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In this module, the following topics will be covered: 1) the importance of minerals to society; 2) the factors that control availability of mineral resources, 3) the future world mineral supply and demand; 4) the environmental impact of mining and processing of minerals; 5) solutions to the crisis involving mineral supply

Learning objectives

After reading this module, students should be able to

  • know the importance of minerals to society
  • know factors that control availability of mineral resources
  • know why future world mineral supply and demand is an important issue
  • understand the environmental impact of mining and processing of minerals
  • understand how we can work toward solving the crisis involving mineral supply

Importance of minerals

Mineral resources are essential to our modern industrial society and they are used everywhere. For example, at breakfast you drink some juice in a glass (made from melted quartz sand), eat from a ceramic plate (created from clay minerals heated at high temperatures), sprinkle salt (halite) on your eggs, use steel utensils (from iron ore and other minerals), read a magazine (coated with up to 50% kaolinite clay to give the glossy look), and answer your cellphone (containing over 40 different minerals including copper, silver, gold, and platinum). We need minerals to make cars, computers, appliances, concrete roads, houses, tractors, fertilizer, electrical transmission lines, and jewelry. Without mineral resources, industry would collapse and living standards would plummet. In 2010, the average person in the U.S. consumed more than16,000 pounds of mineral resources Americans also consumed more than 21,000 pounds of energy resources from the Earth including coal, oil, natural gas, and uranium. (see Table Per Capita Consumption of Minerals ). With an average life expectancy of 78 years, that translates to about1.3 million pounds of mineral resources over such a person’s lifetime. Here are a few statistics that help to explain these large values of mineral use: an average American house contains about 250,000 pounds of minerals (see Figure Mineral Use in the Kitchen for examples of mineral use in the kitchen), one mile of Interstate highway uses 170 million pounds of earth materials, and the U.S. has nearly 4 million miles of roads. All of these mineral resources are nonrenewable, because nature usually takes hundreds of thousands to millions of years to produce mineral deposits. Early hominids used rocks as simple tools as early as 2.6 million years ago. At least 500,000 years ago prehistoric people used flint (fine-grained quartz) for knives and arrowheads. Other important early uses of minerals include mineral pigments such as manganese oxides and iron oxides for art, salt for food preservation, stone for pyramids, and metals such as bronze (typically tin and copper), which is stronger than pure copper and iron for steel, which is stronger than bronze.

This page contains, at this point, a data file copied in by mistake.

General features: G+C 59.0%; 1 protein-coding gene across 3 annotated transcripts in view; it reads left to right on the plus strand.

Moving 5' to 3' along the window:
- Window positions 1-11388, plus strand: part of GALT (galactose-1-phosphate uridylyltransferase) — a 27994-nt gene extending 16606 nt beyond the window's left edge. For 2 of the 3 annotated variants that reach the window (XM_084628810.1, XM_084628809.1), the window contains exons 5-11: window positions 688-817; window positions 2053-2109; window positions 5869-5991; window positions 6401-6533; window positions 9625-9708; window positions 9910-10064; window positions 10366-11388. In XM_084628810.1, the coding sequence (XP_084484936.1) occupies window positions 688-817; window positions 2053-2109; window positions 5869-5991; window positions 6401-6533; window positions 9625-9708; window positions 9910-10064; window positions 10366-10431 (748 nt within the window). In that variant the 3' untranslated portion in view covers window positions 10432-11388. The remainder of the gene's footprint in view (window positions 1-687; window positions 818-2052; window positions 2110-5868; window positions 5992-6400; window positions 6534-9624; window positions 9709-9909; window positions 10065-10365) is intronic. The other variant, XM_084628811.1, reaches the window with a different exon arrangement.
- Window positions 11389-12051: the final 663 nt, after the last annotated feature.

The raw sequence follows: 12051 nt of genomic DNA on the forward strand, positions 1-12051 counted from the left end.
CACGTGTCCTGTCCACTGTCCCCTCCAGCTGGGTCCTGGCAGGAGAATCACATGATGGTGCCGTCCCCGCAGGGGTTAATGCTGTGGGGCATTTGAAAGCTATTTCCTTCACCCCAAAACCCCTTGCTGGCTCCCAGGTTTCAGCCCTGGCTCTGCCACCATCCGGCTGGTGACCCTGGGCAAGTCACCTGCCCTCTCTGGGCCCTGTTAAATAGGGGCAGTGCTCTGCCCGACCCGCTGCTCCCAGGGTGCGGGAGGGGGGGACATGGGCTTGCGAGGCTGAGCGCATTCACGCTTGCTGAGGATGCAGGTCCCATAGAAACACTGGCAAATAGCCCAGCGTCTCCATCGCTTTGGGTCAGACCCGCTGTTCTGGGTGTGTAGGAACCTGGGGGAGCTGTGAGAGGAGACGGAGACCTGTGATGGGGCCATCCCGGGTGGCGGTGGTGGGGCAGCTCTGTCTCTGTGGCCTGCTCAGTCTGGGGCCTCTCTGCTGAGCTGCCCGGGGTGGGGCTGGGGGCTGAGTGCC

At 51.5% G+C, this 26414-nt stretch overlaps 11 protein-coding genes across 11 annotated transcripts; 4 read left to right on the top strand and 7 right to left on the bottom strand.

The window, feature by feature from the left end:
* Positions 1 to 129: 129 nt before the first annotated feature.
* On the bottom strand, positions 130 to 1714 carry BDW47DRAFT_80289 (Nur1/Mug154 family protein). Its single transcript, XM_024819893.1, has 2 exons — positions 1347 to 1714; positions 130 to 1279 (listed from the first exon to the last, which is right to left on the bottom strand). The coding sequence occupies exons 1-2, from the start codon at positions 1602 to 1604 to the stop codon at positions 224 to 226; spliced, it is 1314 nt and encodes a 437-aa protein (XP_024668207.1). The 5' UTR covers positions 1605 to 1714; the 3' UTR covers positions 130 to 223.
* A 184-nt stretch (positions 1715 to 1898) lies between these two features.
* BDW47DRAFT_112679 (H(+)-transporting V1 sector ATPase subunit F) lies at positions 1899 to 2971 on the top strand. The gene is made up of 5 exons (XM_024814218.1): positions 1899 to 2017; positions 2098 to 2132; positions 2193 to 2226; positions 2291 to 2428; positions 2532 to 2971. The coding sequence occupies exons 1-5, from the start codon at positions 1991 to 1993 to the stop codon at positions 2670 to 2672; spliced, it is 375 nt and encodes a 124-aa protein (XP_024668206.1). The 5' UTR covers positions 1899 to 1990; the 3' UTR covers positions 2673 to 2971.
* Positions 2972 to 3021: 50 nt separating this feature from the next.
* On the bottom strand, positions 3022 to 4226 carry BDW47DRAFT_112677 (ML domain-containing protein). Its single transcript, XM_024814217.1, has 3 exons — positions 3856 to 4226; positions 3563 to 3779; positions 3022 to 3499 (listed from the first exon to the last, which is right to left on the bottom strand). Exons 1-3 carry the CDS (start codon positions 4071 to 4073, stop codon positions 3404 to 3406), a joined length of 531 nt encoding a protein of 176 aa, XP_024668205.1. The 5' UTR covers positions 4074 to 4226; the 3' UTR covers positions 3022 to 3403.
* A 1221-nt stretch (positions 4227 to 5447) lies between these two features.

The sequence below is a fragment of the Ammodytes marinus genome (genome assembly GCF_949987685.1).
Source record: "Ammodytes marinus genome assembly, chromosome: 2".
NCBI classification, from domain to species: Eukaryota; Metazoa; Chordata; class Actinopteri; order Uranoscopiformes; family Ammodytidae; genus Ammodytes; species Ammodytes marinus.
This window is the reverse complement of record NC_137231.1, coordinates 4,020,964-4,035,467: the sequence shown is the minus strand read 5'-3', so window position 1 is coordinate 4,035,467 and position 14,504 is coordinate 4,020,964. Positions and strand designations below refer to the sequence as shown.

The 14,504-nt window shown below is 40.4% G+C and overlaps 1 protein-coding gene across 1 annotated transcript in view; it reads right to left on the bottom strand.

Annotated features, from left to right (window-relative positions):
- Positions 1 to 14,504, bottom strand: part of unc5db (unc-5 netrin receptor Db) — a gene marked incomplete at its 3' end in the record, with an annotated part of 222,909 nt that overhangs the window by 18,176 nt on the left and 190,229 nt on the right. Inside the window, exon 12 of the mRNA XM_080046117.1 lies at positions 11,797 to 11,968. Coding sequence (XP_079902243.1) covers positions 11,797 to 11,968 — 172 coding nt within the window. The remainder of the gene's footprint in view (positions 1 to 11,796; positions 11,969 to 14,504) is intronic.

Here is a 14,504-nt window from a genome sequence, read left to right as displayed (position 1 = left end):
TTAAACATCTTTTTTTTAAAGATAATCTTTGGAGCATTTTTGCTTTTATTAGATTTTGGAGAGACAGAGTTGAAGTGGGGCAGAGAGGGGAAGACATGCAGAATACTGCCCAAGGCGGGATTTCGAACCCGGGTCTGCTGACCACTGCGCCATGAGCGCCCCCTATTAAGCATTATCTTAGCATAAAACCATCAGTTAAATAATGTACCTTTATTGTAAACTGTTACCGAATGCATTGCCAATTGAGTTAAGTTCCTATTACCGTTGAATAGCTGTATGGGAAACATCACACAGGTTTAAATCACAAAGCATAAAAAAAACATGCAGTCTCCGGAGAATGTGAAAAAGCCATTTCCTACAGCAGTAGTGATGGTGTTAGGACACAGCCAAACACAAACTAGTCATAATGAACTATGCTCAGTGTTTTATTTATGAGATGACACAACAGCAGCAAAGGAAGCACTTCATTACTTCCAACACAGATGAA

illustration of mineral uses in the kitchen
Mineral Use in the Kitchen Source: U.S. Geological Survey

Per capita consumption of nonenergy related minerals and metals in the U.S. for 2010 and for a lifetime of 78.3 years assuming 2010 mineral consumption rates Sources: US Geological Survey, National Mining Association, and U.S. Census Bureau
Mineral Per Capita Consumption of Minerals – 2010 (Pounds per Person) Per Capita Consumption of Minerals - Lifetime (Pounds Per Person)
Bauxite (Aluminum) 65 5,090
Cement 496 38,837
Clays 164 12,841
Copper 12 939.6
Iron Ore 357 27,953